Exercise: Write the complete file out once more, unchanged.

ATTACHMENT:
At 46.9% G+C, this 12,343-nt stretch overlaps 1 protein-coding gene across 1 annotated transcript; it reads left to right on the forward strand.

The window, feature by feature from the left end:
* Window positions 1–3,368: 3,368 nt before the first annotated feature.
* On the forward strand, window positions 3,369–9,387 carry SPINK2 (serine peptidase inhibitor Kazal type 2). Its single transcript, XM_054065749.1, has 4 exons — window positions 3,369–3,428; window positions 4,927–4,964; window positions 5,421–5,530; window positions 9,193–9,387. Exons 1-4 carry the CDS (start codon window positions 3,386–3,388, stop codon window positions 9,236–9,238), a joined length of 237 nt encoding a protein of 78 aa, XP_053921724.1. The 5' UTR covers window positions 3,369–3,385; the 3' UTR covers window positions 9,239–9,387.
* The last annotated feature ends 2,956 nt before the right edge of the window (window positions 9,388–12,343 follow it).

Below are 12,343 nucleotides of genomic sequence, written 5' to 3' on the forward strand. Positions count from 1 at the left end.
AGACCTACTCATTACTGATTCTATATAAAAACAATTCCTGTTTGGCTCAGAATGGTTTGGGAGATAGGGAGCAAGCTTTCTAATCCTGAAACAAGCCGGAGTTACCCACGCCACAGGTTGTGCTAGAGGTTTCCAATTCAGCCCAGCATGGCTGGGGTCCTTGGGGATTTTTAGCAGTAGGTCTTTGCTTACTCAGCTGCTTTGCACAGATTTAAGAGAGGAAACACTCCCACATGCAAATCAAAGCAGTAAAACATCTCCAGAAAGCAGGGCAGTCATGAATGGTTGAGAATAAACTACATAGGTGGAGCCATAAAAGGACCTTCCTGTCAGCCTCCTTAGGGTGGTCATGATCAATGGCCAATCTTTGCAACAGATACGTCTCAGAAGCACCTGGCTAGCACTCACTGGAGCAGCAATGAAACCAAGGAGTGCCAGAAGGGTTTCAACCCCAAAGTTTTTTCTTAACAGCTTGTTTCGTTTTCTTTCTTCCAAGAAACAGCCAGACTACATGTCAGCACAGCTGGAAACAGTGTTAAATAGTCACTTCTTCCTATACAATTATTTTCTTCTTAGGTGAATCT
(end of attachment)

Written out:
At 46.9% G+C, this 12,343-nt stretch overlaps 1 protein-coding gene across 1 annotated transcript; it reads left to right on the forward strand.

The window, feature by feature from the left end:
* Window positions 1–3,368: 3,368 nt before the first annotated feature.
* On the forward strand, window positions 3,369–9,387 carry SPINK2 (serine peptidase inhibitor Kazal type 2). Its single transcript, XM_054065749.1, has 4 exons — window positions 3,369–3,428; window positions 4,927–4,964; window positions 5,421–5,530; window positions 9,193–9,387. Exons 1-4 carry the CDS (start codon window positions 3,386–3,388, stop codon window positions 9,236–9,238), a joined length of 237 nt encoding a protein of 78 aa, XP_053921724.1. The 5' UTR covers window positions 3,369–3,385; the 3' UTR covers window positions 9,239–9,387.
* The last annotated feature ends 2,956 nt before the right edge of the window (window positions 9,388–12,343 follow it).

Below are 12,343 nucleotides of genomic sequence, written 5' to 3' on the forward strand. Positions count from 1 at the left end.
AGACCTACTCATTACTGATTCTATATAAAAACAATTCCTGTTTGGCTCAGAATGGTTTGGGAGATAGGGAGCAAGCTTTCTAATCCTGAAACAAGCCGGAGTTACCCACGCCACAGGTTGTGCTAGAGGTTTCCAATTCAGCCCAGCATGGCTGGGGTCCTTGGGGATTTTTAGCAGTAGGTCTTTGCTTACTCAGCTGCTTTGCACAGATTTAAGAGAGGAAACACTCCCACATGCAAATCAAAGCAGTAAAACATCTCCAGAAAGCAGGGCAGTCATGAATGGTTGAGAATAAACTACATAGGTGGAGCCATAAAAGGACCTTCCTGTCAGCCTCCTTAGGGTGGTCATGATCAATGGCCAATCTTTGCAACAGATACGTCTCAGAAGCACCTGGCTAGCACTCACTGGAGCAGCAATGAAACCAAGGAGTGCCAGAAGGGTTTCAACCCCAAAGTTTTTTCTTAACAGCTTGTTTCGTTTTCTTTCTTCCAAGAAACAGCCAGACTACATGTCAGCACAGCTGGAAACAGTGTTAAATAGTCACTTCTTCCTATACAATTATTTTCTTCTTAGGTGAATCT